After boarding the Tiangong space station, the Shenzhou 12 astronauts will unpack the Tianzhou 2 cargo ship docked at the core module’s aft port. The entire complex will stretch nearly 120 feet (about 36 meters) long.
There are more than 120 kinds of food staged at the space station for the Shenzhou 12 astronauts, officials said. The galley includes a device to heat food, a refrigerator, water dispenser, and a folding table.
While China’s space station is still under construction, the Tianhe core module already in orbit includes astronaut living quarters, medical equipment, a command and control element, and an airlock and exterior handrails for spacewalks. There are three sleeping compartments — one for each astronaut — and one toilet on the Tianhe core module, Chinese officials said.
The core module of the Chinese space station also has a treadmill and a stationary bicycle for astronauts to get some exercise.
The Shenzhou 12 astronauts will perform two spacewalks outside the Tianhe module during their three-month mission, and test out the space station’s robotic arm, Ji said
The crew will also test the space station’s regenerative life support system, which produces breathing oxygen through electrolysis and recycles urine to generate drinking water.
“This way, we have closed-loop resource to draw upon which can greatly reduce dependence on ground supplies, and of course increase the economic efficiency of the space station,” said Zhou Jianping, chief designed for China’s human spaceflight program.
The Shenzhou 12 astronauts are scheduled to return to Earth in September for a parachute-assisted landing in China’s Inner Mongolia province. The landing will target a new recovery zone near the Jiuquan spaceport.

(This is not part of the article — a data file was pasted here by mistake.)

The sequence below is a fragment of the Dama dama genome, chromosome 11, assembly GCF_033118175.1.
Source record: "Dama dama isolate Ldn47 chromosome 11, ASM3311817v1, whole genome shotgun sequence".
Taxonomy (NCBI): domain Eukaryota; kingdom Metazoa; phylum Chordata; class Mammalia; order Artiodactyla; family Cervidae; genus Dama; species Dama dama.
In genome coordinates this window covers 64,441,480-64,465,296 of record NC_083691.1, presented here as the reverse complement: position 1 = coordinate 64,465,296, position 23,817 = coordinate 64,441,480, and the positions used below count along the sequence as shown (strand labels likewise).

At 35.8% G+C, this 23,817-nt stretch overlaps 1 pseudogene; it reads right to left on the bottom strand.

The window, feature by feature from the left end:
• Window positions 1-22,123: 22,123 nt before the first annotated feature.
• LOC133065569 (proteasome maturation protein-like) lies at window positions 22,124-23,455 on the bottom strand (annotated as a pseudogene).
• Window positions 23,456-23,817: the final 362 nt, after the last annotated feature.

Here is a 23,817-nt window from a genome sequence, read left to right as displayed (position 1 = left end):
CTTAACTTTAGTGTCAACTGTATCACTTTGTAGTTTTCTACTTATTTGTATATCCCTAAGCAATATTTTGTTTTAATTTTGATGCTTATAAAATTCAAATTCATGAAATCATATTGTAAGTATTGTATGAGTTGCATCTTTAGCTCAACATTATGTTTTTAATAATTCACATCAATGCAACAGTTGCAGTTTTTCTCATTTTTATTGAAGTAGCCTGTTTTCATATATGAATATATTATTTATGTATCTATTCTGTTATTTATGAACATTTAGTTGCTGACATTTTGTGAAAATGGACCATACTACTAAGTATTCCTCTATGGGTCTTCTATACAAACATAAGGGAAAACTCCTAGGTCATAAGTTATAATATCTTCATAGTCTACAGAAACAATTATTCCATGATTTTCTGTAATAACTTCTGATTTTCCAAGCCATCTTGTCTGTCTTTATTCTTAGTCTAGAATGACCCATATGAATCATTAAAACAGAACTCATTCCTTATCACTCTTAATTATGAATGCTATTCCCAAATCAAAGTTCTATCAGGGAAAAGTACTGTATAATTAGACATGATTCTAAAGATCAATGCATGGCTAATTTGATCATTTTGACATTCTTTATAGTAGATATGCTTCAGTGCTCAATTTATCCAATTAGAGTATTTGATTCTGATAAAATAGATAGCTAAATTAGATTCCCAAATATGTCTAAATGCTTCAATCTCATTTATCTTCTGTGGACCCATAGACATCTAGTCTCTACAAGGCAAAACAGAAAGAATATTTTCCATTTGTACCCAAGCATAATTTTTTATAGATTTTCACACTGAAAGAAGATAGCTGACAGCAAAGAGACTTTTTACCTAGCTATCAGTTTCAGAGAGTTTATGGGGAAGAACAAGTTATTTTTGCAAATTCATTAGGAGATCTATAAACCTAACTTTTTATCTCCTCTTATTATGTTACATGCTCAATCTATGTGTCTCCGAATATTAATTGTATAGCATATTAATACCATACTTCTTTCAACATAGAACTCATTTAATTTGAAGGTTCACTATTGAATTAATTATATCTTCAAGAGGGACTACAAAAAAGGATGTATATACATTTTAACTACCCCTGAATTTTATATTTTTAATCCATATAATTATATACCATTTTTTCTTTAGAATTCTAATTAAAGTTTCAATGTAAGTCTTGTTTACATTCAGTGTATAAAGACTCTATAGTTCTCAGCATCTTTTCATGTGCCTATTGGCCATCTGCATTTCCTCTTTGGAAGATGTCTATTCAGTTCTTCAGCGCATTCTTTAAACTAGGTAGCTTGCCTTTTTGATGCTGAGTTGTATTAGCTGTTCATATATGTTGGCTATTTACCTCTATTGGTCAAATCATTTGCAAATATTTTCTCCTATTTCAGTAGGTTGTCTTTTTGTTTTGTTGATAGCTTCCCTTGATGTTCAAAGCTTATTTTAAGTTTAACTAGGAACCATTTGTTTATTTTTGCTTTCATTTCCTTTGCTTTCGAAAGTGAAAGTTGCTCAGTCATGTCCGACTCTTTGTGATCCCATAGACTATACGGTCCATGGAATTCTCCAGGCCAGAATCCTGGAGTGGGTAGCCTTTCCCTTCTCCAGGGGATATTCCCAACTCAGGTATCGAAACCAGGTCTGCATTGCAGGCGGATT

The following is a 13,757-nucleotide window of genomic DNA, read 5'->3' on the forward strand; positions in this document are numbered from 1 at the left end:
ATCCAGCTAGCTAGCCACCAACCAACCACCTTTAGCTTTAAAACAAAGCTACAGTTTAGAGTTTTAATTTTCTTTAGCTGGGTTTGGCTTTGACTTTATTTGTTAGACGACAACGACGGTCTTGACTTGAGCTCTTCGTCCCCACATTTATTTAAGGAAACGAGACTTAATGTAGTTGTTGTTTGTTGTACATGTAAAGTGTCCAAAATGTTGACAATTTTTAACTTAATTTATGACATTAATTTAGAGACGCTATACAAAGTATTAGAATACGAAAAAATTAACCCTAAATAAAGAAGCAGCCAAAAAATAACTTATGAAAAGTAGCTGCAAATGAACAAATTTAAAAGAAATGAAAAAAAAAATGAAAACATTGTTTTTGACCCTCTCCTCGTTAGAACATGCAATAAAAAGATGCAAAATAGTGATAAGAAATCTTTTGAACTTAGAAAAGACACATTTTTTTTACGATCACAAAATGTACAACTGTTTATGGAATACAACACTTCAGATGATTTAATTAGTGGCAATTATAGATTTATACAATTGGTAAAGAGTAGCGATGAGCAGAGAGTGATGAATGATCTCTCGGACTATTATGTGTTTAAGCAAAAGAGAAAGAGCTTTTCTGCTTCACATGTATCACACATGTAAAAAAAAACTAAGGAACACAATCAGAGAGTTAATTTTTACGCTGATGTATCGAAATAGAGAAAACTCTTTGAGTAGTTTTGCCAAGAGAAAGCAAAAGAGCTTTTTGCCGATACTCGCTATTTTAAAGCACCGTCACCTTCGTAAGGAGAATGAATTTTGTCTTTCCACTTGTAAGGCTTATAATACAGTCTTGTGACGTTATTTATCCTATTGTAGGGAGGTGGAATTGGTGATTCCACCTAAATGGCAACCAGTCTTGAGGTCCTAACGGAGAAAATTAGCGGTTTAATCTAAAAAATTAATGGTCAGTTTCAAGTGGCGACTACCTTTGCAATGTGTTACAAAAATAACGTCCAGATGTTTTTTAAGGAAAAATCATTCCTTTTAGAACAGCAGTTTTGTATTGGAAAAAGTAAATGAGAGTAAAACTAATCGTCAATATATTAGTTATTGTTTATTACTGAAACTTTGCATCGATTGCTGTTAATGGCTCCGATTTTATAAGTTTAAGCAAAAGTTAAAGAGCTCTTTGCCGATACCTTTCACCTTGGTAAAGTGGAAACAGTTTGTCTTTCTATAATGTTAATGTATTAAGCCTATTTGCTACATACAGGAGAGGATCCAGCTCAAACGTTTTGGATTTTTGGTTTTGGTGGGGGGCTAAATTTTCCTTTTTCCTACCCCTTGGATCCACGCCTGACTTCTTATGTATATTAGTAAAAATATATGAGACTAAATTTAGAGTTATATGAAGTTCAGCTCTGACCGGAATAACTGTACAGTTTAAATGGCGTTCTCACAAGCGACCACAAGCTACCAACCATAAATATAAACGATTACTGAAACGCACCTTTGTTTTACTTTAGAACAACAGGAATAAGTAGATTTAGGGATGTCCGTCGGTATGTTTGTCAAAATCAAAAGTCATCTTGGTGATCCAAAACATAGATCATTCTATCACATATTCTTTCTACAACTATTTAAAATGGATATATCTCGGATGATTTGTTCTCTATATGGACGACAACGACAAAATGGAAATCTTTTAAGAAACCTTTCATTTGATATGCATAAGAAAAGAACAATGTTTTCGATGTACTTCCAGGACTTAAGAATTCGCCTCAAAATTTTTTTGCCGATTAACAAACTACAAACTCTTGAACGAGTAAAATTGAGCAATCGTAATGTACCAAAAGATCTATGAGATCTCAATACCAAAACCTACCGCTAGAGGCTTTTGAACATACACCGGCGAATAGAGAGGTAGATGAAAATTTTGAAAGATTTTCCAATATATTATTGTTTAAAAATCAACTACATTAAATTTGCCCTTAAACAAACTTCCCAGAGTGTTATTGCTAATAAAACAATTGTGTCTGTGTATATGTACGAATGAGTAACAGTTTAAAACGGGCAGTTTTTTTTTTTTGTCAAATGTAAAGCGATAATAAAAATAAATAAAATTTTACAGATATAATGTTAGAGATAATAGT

Around the same time, China will launch Tianzhou 3, the station’s next cargo resupply ship.
Tiangong means heavenly palace in Chinese, while Shenzhou is translated as divine vessel. Tianhe means heavenly harmony, and Tianzhou means heavenly vessel.
China’s next crewed spaceflight, Shenzhou 13, is scheduled to launch in October, carrying three astronauts for a six-month mission in orbit, according to the China Manned Space Agency.
Next year, China plans six more launches to support the space station program. Two Long March 5B rockets will boost the Wentian and Mengtian lab elements to dock with the Tianhe module, completing assembly of the three-segment, T-shaped space station.
There are also two more cargo spacecraft and two more Shenzhou crew capsules scheduled to launch to the space station in 2022.
The fully-assembled Chinese space station outpost will be around 66 metric tons, about one-sixth the mass of the International Space Station, and closer in size to Russia’s retired Mir station. With cargo and crew vehicles temporarily docked, the Chinese station’s mass could reach nearly 100 metric tons, officials said.
China launched two Tiangong prototype space labs in 2011 and 2016 to test out technologies for the permanently-occupied space station. The Tiangong 1 space lab hosted two Shenzhou crews in 2012 and 2013. China’s most recent human spaceflight mission — Shenzhou 11 — docked with the Tiangong 2 module in 2016.
In total, China has launched 11 astronauts into orbit on six crewed Shenzhou missions since 2003.